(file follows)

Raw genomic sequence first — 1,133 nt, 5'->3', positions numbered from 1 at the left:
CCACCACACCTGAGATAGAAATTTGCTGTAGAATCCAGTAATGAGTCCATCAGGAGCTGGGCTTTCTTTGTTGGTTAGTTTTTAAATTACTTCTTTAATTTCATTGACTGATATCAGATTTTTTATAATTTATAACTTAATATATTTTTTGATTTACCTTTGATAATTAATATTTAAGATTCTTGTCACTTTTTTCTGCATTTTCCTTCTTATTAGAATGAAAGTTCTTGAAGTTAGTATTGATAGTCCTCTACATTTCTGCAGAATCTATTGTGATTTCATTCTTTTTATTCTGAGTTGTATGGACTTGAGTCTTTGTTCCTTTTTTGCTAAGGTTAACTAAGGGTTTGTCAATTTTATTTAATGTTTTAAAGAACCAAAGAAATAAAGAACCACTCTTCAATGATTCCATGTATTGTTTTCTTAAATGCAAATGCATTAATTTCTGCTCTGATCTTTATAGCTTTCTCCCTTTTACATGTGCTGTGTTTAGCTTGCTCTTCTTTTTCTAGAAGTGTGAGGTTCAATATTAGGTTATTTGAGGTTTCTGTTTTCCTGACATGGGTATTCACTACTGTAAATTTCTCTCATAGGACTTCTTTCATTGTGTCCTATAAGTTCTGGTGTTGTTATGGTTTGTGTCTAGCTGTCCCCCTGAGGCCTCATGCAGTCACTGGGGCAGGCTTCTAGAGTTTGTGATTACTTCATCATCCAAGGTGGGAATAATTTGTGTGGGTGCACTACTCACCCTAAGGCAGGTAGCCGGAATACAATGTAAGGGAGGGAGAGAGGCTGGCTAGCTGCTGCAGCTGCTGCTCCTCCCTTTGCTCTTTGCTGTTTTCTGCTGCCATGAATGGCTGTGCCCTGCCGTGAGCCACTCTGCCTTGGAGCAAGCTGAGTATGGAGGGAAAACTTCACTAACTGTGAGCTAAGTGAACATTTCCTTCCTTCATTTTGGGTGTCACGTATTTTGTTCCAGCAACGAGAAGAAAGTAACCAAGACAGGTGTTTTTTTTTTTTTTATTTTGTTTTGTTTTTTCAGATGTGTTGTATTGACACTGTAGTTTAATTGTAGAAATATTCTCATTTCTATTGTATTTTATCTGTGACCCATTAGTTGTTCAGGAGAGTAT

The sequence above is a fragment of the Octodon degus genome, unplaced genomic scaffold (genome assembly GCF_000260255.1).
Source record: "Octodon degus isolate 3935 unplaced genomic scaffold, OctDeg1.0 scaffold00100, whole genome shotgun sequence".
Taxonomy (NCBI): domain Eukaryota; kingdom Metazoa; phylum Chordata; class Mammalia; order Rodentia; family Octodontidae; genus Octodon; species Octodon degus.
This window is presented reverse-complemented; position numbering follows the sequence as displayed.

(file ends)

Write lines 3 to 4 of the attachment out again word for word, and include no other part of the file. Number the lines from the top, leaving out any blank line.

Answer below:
The sequence above is a fragment of the Octodon degus genome, unplaced genomic scaffold (genome assembly GCF_000260255.1).
Source record: "Octodon degus isolate 3935 unplaced genomic scaffold, OctDeg1.0 scaffold00100, whole genome shotgun sequence".